Christine: I think singing and dancing on screen is always challenging, particularly when you're mainly an actor and you're given musical work to do. You feel humbled by it, and terrified. And then it's like, "Oh my gosh, this is a great challenge, how wonderful!" And then when you actually do it you think, "Why haven't I been doing this my whole life?"

In my drama school they used to use Abba to rev everybody up

Meryl: It's a joy to sing this music. I think I've sung all of these songs about 70,000 times, starting in my closet, which is the only place my family would allow me to practice, all the way to Pinewood and Holland Park, where we were living - those poor neighbours. I never got sick of singing these songs - never, never, never. In my drama school they used to use Abba to rev everybody up for dance class, because you just can't not be excited when it starts. So it wasn't a big problem reinserting yourself into the moment from Pinewood to Greece. Although Greece was nicer!

Amanda: I felt a little bit of pressure because I wasn't so familiar with the music - the huge success of it and the recognisability of it. It was scary to reinvent the songs in my style. But I was chosen for the role because they appreciated what I had to give - and that was amazing.

Meryl: Benny and Bjorn were there all the time when we were recording. First we did the prerecord to work to on set and then we had body mics while we were shooting. They were very generous with, as Amanda was saying, letting us own the songs, as long as we were exact on the words and the timing. And to not lost the beat - that's really important. But I didn't want to disappoint them or let them down. And I didn't want to let down all the Donnas! There have been 500 Donnas , and they're all are going to be watching this.

During the film, Meryl has a wide variety of musical numbers, from the intimate and surprisingly powerful solo The Winner Takes It All to the acrobatic physicality of Mamma Mia and Dancing Queen. Was there one that was particularly tricky?

Meryl: Here's the hardest number: Voulez-Vous. It was like this [big finger-snap] in the movie, but it was so hard to get those dance steps. Am I right?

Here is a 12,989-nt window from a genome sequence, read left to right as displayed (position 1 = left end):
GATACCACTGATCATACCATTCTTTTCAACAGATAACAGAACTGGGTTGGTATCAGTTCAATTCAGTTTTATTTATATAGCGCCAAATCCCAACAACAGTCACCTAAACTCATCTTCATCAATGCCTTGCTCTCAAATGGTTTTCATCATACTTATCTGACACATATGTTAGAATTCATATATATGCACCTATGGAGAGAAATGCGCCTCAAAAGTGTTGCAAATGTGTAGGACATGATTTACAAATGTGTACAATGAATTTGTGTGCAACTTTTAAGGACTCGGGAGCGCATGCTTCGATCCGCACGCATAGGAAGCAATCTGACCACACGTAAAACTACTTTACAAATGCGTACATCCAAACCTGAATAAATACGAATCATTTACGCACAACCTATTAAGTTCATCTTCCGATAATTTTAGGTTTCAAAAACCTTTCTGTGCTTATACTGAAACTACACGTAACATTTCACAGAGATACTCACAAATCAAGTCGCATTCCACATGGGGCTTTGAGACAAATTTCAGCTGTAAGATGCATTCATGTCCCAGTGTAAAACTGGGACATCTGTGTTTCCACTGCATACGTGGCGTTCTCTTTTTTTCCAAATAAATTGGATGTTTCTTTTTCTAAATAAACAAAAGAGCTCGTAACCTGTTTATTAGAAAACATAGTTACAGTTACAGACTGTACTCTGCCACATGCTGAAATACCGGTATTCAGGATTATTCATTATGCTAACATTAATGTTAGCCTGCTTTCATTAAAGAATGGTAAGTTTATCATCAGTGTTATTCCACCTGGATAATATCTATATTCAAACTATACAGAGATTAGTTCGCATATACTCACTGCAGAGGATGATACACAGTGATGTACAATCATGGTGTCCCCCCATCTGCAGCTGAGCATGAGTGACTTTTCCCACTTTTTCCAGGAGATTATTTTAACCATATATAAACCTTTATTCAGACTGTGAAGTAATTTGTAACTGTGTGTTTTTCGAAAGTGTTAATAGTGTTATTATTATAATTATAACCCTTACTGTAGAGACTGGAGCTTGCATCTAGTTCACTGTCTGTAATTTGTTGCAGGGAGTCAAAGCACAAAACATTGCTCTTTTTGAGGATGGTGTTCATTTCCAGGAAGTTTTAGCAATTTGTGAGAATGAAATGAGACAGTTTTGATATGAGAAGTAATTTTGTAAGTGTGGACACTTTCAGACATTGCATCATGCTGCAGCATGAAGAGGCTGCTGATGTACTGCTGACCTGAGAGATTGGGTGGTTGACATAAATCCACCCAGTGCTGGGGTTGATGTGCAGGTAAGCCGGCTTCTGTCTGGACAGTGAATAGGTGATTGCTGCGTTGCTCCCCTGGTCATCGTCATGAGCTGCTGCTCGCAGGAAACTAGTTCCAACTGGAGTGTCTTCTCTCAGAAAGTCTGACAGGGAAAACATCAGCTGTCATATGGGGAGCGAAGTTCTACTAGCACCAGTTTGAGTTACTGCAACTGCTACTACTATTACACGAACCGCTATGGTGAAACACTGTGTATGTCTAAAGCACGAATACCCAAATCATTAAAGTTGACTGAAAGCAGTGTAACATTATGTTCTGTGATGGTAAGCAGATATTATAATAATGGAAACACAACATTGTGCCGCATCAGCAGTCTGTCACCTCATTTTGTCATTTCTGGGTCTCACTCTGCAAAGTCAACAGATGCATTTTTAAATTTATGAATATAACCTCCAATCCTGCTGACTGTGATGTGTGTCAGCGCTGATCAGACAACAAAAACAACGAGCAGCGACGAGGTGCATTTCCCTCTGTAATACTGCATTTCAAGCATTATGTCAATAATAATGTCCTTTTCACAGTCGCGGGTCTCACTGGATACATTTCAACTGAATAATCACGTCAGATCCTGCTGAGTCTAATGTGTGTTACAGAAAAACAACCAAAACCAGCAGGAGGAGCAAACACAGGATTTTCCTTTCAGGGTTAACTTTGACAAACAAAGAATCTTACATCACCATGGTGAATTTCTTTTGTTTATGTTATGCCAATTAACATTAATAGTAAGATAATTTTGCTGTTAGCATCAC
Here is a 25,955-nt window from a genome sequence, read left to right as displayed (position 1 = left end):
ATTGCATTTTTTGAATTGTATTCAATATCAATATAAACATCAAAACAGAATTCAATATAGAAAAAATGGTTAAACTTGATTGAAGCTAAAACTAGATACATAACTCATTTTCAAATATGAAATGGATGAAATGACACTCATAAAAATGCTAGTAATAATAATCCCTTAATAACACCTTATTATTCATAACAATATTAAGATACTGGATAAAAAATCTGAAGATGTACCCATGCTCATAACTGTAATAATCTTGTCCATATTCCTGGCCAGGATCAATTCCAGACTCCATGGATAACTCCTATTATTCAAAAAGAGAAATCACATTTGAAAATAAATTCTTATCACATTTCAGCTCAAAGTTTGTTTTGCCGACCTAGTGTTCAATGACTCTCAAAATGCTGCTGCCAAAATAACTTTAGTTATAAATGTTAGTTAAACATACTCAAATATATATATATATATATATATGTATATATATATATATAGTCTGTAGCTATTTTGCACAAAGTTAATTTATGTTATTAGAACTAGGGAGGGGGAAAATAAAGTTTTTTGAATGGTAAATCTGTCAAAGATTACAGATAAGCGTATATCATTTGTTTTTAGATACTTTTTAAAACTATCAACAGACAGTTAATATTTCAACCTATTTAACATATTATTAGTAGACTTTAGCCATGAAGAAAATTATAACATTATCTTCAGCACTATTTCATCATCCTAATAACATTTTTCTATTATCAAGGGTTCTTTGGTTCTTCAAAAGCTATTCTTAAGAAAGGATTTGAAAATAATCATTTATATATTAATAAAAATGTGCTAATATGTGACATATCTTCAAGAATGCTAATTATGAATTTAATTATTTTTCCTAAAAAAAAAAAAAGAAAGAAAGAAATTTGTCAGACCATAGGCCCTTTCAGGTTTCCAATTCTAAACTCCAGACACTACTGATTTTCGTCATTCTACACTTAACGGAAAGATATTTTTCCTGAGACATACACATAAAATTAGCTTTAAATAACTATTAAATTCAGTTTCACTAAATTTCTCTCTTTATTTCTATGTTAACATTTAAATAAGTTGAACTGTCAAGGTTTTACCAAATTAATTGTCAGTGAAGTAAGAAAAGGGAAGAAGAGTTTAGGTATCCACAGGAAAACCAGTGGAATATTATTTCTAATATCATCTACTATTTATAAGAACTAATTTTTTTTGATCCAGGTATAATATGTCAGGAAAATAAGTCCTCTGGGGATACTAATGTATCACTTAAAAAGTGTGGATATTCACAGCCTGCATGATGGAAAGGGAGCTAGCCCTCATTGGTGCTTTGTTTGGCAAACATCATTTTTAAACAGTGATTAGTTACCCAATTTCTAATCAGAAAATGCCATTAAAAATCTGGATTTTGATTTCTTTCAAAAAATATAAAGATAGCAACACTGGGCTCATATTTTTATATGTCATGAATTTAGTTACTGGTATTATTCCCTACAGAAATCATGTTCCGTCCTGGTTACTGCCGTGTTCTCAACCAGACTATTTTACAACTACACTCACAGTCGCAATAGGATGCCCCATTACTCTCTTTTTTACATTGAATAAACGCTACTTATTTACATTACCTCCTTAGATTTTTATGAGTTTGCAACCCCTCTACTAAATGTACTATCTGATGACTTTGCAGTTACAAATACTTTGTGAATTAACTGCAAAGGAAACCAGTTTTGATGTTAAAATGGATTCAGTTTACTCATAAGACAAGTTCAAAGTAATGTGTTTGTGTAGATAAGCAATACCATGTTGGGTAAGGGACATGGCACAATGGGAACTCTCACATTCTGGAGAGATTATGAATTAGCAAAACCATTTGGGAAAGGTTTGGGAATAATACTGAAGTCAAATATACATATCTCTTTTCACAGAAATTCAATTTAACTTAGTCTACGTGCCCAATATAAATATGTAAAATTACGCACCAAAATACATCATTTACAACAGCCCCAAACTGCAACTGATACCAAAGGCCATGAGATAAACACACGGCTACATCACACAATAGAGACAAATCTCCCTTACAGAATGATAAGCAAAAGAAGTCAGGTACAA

Amanda: How long did we work on that?

Meryl: We worked on it three weeks before we began shooting. It was everybody's bete noire, all the non-dancing actors, which is to say all the actors except for Christine.

Christine: Stop saying that!

Meryl: No, it's true. You got it, but we were all [pants loudly, mimes the steps and sings, out of breath], "Voulez-vous, ah-ah, da da da da da da!" It goes so fast and there were 150 people on the set and it seemed very cramped. Except for the ending number, it was the only scene where everybody danced at once - the whole cast and every dancer in London I think! And it was really scary, fast and then they played those disco lights eight hours a day, and then the migraine sets in. But we couldn't wait to get there in the morning and do it again, [sarcastic eye-roll] because it's so fun!

Every time we hung out we could be very silly, but it was all research

But it clearly was a lot of fun, and the camaraderie between Meryl, Christine and Julie Walters is infectious on screen. How did they make it look so natural?

Meryl: I had to work so hard! You have no idea. No, Julie is so divine and so warm, and she's very wicked about everyone. So we had a lot of fun. The outtakes - I hope they never appear!

Christine: Every time we hung out - and Friday night was the one night we could go out and have a little English martini together -

Meryl: [singing] "Friday night and the lights are low..."

Christine: - we could be very silly, but it was all research. We kept saying, "Research, darling!" [Christine and Merly mime a toast]. It was so immediate and so spontaneous - the three of us liking each other and wanting it to look like fun. And I remember we said to each other, you know this is going to really work if it looks like we're really having fun with every single take. And that's what it was.


© 2008 by Rich Cline, Shadows on the Wall